Author: Frank Beddor (Blog, Twitter)
Series: The Looking Glass Wars #1
Genre: Fantasy, YA
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The Myth: Alice was an ordinary girl who stepped through the looking glass and entered a fairy-tale world invented by Lewis Carroll in his famous storybook. The Truth: Wonderland is real. Alyss Heart is the heir to the throne, until her murderous aunt Redd steals the crown and kills Alyss's parents. To escape Redd, Alyss and her bodyguard, Hatter Madigan, must flee to our world through the Pool of Tears. But in the pool Alyss and Hatter are separated. Lost and alone in Victorian London, Alyss is befriended by an aspiring author to whom she tells the violent, heartbreaking story of her young life. Yet he gets the story all wrong. Hatter Madigan knows the truth only too well, and he is searching every corner of our world to find the lost princess and return her to Wonderland so she may battle Redd for her rightful place as the Queen of Hearts. Summary from Amazon
I’ve been meaning to read this series for a few years now because of a recommendation from a friend. The story sounded very interesting; I just didn’t take the time to read the first book in the series until now.
At first I started reading The Looking Glass Wars without any prior knowledge of Lewis Carroll’s original stories besides the movie adaptations. I was a little confused going in, so I put off reading The Looking Glass Wars and read Alice’s Adventures in Wonderland and Through the Looking-Glass first. After reading the two originals, I was a little worried I wouldn’t like this series because I didn’t enjoy Carroll’s novels very much. Fortunately, I enjoyed The Looking Glass Wars much better than the original because the story at least had a plot which made sense and the characters were fun.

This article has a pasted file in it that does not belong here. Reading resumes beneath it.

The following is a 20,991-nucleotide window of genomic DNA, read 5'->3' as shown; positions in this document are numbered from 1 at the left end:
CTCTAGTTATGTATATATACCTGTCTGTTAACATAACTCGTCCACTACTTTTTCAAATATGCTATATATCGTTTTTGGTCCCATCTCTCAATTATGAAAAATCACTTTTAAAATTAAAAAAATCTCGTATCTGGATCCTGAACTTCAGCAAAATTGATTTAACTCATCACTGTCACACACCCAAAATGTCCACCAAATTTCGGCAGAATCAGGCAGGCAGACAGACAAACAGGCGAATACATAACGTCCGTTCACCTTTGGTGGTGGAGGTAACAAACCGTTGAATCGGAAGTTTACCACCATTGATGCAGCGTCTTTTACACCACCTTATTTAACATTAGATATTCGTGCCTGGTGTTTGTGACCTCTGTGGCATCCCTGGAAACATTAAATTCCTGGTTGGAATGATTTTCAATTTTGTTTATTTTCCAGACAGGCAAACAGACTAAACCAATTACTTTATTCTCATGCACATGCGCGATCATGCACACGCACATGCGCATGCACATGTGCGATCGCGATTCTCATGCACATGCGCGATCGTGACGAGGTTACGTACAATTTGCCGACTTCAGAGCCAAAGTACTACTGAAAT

I really liked the idea of Alyss Heart being real and that her story had just been twisted by Lewis Carroll. It made for some fun adventures, especially with adding Redd as an antagonist and Dodge Anders as a love interest. It was much more my type of story this way.
It took me about a third of the book to get into it, however. The first part of the book follows Alyss as a child and how she winds up in 19th century England. It was okay and it gave some back story, but I liked the book much better after she had grown up and returned to Wonderland.
I also thought there was a lot of telling and not showing. There was enough action that I could overlook it once Alyss grew up and returned to Wonderland. But, the telling and not showing lent to my boredom with the first third of the book.
I’m glad that I gave it a chance, though, and didn’t just stop reading it. I look forward to reading the other two books to see how this trilogy will play out.